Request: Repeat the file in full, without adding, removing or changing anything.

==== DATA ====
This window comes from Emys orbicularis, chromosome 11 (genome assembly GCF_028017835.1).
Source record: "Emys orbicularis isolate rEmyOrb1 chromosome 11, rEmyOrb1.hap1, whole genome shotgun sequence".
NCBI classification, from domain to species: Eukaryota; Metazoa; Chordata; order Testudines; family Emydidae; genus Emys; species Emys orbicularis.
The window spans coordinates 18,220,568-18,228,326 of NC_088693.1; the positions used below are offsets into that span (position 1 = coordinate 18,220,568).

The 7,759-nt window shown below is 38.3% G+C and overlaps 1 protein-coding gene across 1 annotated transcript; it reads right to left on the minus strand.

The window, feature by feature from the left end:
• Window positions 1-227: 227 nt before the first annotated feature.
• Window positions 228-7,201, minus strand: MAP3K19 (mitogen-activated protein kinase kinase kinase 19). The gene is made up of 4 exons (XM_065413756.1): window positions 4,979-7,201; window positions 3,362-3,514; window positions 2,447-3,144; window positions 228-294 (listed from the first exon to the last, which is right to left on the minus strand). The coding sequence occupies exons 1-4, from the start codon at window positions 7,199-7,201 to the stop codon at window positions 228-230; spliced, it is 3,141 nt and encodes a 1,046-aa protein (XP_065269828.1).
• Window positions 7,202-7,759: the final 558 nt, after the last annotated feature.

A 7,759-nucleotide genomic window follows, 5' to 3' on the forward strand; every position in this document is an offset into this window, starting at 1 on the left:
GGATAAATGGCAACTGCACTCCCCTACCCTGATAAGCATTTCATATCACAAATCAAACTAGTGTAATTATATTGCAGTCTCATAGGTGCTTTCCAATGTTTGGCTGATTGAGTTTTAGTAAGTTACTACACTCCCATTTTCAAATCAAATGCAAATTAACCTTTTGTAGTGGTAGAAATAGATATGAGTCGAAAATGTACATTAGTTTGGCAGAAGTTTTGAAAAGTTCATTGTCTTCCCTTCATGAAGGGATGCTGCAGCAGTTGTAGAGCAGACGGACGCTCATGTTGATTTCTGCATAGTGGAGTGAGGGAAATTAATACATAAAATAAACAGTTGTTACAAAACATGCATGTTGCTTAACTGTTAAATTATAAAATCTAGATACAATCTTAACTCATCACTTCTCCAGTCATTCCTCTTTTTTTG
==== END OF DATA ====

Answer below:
This window comes from Emys orbicularis, chromosome 11 (genome assembly GCF_028017835.1).
Source record: "Emys orbicularis isolate rEmyOrb1 chromosome 11, rEmyOrb1.hap1, whole genome shotgun sequence".
NCBI classification, from domain to species: Eukaryota; Metazoa; Chordata; order Testudines; family Emydidae; genus Emys; species Emys orbicularis.
The window spans coordinates 18,220,568-18,228,326 of NC_088693.1; the positions used below are offsets into that span (position 1 = coordinate 18,220,568).

The 7,759-nt window shown below is 38.3% G+C and overlaps 1 protein-coding gene across 1 annotated transcript; it reads right to left on the minus strand.

The window, feature by feature from the left end:
• Window positions 1-227: 227 nt before the first annotated feature.
• Window positions 228-7,201, minus strand: MAP3K19 (mitogen-activated protein kinase kinase kinase 19). The gene is made up of 4 exons (XM_065413756.1): window positions 4,979-7,201; window positions 3,362-3,514; window positions 2,447-3,144; window positions 228-294 (listed from the first exon to the last, which is right to left on the minus strand). The coding sequence occupies exons 1-4, from the start codon at window positions 7,199-7,201 to the stop codon at window positions 228-230; spliced, it is 3,141 nt and encodes a 1,046-aa protein (XP_065269828.1).
• Window positions 7,202-7,759: the final 558 nt, after the last annotated feature.

A 7,759-nucleotide genomic window follows, 5' to 3' on the forward strand; every position in this document is an offset into this window, starting at 1 on the left:
GGATAAATGGCAACTGCACTCCCCTACCCTGATAAGCATTTCATATCACAAATCAAACTAGTGTAATTATATTGCAGTCTCATAGGTGCTTTCCAATGTTTGGCTGATTGAGTTTTAGTAAGTTACTACACTCCCATTTTCAAATCAAATGCAAATTAACCTTTTGTAGTGGTAGAAATAGATATGAGTCGAAAATGTACATTAGTTTGGCAGAAGTTTTGAAAAGTTCATTGTCTTCCCTTCATGAAGGGATGCTGCAGCAGTTGTAGAGCAGACGGACGCTCATGTTGATTTCTGCATAGTGGAGTGAGGGAAATTAATACATAAAATAAACAGTTGTTACAAAACATGCATGTTGCTTAACTGTTAAATTATAAAATCTAGATACAATCTTAACTCATCACTTCTCCAGTCATTCCTCTTTTTTTG